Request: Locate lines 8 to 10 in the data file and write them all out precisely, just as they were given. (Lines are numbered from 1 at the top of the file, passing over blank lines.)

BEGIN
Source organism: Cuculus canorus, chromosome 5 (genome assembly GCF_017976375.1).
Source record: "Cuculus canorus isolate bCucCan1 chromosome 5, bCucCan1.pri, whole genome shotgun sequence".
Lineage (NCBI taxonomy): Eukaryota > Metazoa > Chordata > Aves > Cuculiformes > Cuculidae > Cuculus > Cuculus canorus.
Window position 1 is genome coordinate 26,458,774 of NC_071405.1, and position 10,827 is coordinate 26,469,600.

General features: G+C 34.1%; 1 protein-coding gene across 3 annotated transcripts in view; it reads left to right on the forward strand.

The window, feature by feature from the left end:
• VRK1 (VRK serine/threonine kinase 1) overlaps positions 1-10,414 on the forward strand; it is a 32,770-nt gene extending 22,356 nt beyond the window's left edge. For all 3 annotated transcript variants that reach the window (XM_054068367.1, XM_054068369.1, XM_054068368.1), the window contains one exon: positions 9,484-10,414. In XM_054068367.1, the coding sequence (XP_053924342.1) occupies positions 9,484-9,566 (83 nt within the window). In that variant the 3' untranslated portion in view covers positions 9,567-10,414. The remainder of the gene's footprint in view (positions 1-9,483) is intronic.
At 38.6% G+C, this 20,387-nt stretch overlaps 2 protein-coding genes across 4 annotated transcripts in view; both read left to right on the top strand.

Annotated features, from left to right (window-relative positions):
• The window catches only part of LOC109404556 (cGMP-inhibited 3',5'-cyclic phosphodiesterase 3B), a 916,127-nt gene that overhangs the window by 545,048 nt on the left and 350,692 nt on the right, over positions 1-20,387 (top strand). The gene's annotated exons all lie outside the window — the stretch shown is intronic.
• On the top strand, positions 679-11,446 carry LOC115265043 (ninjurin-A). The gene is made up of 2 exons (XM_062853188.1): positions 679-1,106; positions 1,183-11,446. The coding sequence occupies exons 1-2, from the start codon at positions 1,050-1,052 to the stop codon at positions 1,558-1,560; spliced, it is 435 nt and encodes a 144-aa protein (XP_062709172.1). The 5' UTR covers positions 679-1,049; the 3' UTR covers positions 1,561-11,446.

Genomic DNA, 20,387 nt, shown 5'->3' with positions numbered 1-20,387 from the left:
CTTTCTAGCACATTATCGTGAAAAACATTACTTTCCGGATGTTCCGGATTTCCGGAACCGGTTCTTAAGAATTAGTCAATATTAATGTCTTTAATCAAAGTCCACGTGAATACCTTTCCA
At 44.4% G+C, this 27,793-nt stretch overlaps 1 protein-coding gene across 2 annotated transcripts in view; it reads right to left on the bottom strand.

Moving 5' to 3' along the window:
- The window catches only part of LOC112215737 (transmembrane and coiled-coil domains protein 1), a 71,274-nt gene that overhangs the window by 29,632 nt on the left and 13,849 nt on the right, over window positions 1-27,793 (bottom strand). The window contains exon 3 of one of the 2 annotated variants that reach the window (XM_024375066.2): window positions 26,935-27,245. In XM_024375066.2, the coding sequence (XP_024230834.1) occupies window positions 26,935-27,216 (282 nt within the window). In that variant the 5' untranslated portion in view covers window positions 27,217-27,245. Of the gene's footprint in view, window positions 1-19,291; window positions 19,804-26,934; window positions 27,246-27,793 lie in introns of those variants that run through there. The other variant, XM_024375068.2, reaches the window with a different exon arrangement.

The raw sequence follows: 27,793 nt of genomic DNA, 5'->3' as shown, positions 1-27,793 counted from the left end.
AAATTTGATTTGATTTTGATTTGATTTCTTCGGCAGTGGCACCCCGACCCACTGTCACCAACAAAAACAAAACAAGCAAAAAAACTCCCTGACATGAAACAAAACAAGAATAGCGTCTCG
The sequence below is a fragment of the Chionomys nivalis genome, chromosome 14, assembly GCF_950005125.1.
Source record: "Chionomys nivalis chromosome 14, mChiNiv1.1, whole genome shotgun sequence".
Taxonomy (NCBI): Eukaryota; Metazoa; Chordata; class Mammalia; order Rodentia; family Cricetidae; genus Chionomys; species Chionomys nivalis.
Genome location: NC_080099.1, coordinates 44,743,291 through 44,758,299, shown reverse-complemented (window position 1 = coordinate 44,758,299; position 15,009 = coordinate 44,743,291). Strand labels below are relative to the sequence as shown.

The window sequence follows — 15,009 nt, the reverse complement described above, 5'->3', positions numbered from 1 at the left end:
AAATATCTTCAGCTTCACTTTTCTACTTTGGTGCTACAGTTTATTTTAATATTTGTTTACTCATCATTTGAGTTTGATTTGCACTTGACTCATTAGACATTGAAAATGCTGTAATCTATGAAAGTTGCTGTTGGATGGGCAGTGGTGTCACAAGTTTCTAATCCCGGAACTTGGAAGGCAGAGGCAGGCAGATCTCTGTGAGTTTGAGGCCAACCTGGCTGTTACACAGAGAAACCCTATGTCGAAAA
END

At 38.6% G+C, this 20,387-nt stretch overlaps 2 protein-coding genes across 4 annotated transcripts in view; both read left to right on the top strand.

Annotated features, from left to right (window-relative positions):
• The window catches only part of LOC109404556 (cGMP-inhibited 3',5'-cyclic phosphodiesterase 3B), a 916,127-nt gene that overhangs the window by 545,048 nt on the left and 350,692 nt on the right, over positions 1-20,387 (top strand). The gene's annotated exons all lie outside the window — the stretch shown is intronic.